This was in the short-term rental market. Back in the day, this is the late 90s, you really hire a local property manager or real estate agent that would get you bookings. At the time, somebody told us about a little website called Vrbo, it was pretty new back then. We tossed it on what’s now Vrbo. It was frankly really amazing to see the bookings and we were immediately connected to travelers really across the globe. Through this one subscription would cost us about $120 a year, we’re able to keep our property pretty booked and you’re talking $30,000, $40,000 a year in rent.

Doing that, and I’m sure your audience will appreciate this, we were pretty clueless doing the rent-by-owner thing, there are all these other tasks to go along with it. You have to interact with guests, book guests, collect money, maybe have a rental agreement, you have to have on the site service, cleaning services.

My background is I’m a CPA, accounting and finance background, worked for some of the big accounting firms. But even as a CPA at the time, we just stumbled across the requirement to collect, remit sales, and occupancy taxes.

It was really through that experience, one being successfully doing this on the internet, managed my own property, and then coming across the complexity of managing these taxes even from my own little rental in Vail, we realized this is a powerful model. We think this online short-term rental, these sites have a lot of opportunities, but this tax is going to be a stumbling point.

A few years down the road, we started a company to really solve that problem for people. Our model was to apply technology and manage all these complexities for our customers, which would be registering with the different agencies, knowing what taxes to charge, and then once you know what taxes to charge and collect taxes, then automating the monthly, quarterly filing and payment of those taxes to the different agencies. Just to be clear, this is like a hotel occupancy tax, the same taxes that hotels pay to apply to short-term rentals.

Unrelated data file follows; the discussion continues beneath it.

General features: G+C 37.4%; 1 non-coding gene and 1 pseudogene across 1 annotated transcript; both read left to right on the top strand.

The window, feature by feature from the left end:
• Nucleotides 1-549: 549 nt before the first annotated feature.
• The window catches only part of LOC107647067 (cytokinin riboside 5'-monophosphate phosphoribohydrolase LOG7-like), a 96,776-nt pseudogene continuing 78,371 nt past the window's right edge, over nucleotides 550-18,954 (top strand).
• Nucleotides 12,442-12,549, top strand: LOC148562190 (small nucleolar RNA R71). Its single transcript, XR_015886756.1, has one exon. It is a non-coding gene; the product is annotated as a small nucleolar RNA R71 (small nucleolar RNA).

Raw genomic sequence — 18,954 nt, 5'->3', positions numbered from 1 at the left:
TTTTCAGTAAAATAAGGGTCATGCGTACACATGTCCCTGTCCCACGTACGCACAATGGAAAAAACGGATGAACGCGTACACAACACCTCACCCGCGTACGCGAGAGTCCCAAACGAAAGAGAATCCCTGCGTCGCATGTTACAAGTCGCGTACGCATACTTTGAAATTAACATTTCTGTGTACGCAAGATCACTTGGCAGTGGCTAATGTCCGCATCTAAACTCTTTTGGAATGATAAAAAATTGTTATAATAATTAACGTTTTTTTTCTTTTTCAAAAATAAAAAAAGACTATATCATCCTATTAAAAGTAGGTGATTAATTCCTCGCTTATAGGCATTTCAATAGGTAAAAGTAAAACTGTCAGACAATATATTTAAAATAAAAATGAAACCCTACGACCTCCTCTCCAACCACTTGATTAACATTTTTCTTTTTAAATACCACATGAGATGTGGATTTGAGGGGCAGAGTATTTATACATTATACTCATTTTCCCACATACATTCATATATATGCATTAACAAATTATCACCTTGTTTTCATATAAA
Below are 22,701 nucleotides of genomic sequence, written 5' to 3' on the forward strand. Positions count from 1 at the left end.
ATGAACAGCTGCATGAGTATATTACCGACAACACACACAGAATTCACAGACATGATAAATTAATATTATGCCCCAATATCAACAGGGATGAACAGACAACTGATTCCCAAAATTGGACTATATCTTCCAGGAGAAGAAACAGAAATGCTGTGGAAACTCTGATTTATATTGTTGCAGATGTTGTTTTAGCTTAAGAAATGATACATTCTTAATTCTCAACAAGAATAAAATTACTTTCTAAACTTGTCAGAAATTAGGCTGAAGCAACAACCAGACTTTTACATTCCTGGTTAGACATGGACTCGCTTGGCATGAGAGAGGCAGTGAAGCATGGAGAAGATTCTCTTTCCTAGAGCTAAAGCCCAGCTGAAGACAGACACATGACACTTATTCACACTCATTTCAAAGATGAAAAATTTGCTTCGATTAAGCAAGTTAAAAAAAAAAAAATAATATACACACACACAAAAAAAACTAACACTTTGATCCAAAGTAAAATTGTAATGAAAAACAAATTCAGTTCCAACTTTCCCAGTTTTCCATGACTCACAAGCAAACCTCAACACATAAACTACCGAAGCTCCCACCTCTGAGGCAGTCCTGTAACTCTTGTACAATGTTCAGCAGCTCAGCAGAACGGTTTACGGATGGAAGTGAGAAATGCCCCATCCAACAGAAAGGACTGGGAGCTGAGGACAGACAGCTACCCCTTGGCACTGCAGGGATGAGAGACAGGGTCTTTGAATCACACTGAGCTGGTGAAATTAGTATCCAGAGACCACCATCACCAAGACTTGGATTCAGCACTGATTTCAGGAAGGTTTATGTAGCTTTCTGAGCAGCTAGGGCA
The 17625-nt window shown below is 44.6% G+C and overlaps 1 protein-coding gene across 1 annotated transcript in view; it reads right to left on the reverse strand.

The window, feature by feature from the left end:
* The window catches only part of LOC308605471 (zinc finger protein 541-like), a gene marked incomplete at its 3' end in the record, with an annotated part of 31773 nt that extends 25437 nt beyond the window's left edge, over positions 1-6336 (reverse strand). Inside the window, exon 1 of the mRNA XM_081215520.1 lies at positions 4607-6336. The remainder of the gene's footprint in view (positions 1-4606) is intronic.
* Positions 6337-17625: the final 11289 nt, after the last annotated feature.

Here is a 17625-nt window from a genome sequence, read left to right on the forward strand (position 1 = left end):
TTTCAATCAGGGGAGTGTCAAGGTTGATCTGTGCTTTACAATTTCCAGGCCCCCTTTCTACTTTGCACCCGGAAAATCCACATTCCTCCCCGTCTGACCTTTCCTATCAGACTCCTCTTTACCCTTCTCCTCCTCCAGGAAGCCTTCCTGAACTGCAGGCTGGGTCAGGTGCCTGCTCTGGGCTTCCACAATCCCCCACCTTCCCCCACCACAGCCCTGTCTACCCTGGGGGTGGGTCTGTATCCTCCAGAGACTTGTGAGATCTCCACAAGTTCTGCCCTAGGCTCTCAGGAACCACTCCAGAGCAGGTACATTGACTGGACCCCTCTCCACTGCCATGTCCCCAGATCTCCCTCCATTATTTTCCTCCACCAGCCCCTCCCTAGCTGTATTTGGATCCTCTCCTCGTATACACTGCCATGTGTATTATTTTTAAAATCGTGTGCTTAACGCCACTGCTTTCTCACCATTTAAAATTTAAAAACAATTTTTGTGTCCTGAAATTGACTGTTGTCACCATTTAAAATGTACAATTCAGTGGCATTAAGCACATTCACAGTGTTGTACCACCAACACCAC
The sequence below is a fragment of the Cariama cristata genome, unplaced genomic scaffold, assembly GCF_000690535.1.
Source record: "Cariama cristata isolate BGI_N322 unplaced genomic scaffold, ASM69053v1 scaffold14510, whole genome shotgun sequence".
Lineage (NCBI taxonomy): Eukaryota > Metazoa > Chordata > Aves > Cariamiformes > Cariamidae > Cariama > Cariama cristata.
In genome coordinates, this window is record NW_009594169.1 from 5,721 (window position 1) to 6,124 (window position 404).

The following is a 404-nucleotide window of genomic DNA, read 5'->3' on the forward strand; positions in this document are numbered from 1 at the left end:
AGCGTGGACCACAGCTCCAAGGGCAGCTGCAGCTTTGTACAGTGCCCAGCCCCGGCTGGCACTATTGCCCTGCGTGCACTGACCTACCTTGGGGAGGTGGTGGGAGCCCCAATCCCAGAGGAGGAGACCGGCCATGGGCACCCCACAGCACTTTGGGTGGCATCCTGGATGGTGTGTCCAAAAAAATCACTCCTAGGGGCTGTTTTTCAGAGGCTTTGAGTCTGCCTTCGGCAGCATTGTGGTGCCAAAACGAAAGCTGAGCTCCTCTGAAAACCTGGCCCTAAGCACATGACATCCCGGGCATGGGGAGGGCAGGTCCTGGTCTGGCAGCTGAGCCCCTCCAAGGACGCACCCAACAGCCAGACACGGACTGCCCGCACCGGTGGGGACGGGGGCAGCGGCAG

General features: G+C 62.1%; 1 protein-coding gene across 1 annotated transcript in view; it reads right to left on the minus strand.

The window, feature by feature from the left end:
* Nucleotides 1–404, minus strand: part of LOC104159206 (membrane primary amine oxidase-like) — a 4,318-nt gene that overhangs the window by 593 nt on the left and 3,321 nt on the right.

That was our inspiration. We got started and we’re able to form some partnerships originally with Vrbo and some of the other larger operators at the time, but the industry has certainly grown. Now you’ve got Airbnb, which I think really a ubiquitous household name, but the short-term rental industry, it’s just everywhere now. We’ve been fortunate to be a little part of that on the back-end with our tax service, but about 4½ years ago, we sold our company to Avalara.

Now we’re part of the Avalara family, but our whole mandate in life, Jason, is to really support, whether that’s an owner, property manager, or a large operator like Expedia or Airbnb, help all these taxes, apply technology to make all these taxes simple and keep that back-office function as simple as possible.

Jason: Got it. In doing all of this, what are some of the complexities, some of the challenges that people are dealing with that have rental properties? Why is this a service that they might need?

Rob: I think there’s a lot of confusion in this arena. I think in the smaller segments of the market, if you think about property owners trying to manage this themselves, they’ve just never dealt with these types of transactional taxes before. If you mentioned tax to a property owner, they’re thinking income tax. There’s just a great lack of awareness and the complexity comes in. This isn’t necessarily rocket science, but wherever you’re renting, like for my property in Vail, I have to deal with the state of Colorado, the Colorado Department of Revenue for sales tax and then the town of Vail has their own local room tax or lodging tax, so that’s very common.

There are multiple layers of government involved, these are state and local taxes, and it’s all specific to the rental property address. If you’re a manager and you have a portfolio, depending on how dispersed you are, each city, town, or county, and certainly, state, has their own tax rates and requirements. There are different forms and it can vary by city. That’s the complexity. It’s highly localized and each location has their own set of requirements.